Solution of the Paradox with constant radius of the wheels

In this resolution paradox is resolved by nothing that rest length of the circumference of the wheel increases towards infinity as the speed of the trolley approaches that of light. Hence, as observed in the rail system, there is no slipping even if the angular velocity of the wheel approaches zero in the velocity of light limit. This solution presupposes that the radius of the wheel is constant. Consider a point <math>P</math> that is at the origin of the coordinate system and at the bottom of the wheel at time <math>t=0</math>. The distance <math>l'</math> between the points on the rail where point <math>P</math> on the wheel touches the rail

<math>l'=\gamma 2 \pi R</math>Template:Pad(3)

The frequency of the wheel clock as measured in <math>K'</math> is related to the angular velocity of the wheel as measured in <math>K</math> by

<math>f'=\gamma^{-1}\Omega/2\pi</math>Template:Pad(4)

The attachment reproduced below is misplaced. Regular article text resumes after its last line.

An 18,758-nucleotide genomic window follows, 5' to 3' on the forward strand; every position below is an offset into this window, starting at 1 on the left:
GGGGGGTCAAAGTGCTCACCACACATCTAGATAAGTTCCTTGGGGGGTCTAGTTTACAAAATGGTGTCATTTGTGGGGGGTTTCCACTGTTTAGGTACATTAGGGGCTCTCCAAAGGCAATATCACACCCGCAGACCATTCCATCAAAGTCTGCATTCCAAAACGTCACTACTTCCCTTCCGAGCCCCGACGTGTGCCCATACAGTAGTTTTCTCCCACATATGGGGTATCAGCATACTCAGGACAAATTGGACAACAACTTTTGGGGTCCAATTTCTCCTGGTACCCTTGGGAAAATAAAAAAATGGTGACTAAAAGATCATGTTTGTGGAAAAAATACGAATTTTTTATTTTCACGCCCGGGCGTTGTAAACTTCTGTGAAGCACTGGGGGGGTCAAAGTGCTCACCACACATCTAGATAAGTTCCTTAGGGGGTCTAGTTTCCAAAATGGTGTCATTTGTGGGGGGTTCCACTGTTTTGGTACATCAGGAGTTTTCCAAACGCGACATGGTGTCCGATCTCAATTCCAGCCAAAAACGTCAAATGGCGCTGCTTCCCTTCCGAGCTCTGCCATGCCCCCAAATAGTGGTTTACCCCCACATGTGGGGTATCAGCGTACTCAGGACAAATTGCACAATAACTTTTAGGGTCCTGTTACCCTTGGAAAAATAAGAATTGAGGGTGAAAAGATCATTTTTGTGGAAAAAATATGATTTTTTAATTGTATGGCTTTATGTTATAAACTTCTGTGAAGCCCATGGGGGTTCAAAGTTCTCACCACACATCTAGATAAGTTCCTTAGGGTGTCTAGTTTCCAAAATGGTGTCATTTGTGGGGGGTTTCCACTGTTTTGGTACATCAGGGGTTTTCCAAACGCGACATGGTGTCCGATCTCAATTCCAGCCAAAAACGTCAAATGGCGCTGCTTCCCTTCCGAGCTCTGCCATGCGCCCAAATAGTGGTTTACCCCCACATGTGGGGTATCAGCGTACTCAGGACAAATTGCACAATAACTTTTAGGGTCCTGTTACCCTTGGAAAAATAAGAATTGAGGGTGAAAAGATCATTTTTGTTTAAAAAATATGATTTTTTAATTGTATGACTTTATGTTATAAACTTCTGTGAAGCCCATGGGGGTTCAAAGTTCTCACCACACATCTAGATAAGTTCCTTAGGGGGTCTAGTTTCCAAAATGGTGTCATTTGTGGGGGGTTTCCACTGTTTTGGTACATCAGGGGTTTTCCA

Because one revolution of the radius corresponds to an angular increase of <math>2\pi</math> both in <math>K</math> and <math>K'</math>, the angular velocity in <math>K'</math> is related to the frequency in <math>K'</math> by

<math>\Omega'=2\pi f'</math>

Equations (3) and (4) lead to

<math>\Omega'= \Omega \gamma^{-1}</math>Template:Pad(5)

If we let <math>\Omega_c \equiv c/R</math>, then

<math>\Omega'=\Omega \sqrt{1-(\Omega / \Omega_c)^2}</math>Template:Pad(6)

In <math>K'</math> the velocity of trolley is

<math>v'=\gamma R \Omega' = R\Omega = v</math>Template:Pad(7)

It is in agreement with the requirement that the velocity of the trolley as observed in the rest frame of the rail must be equal to the velocity of the rail as observed in the rest frame of the trolley.

Solution of the Paradox with contracting radius of the wheels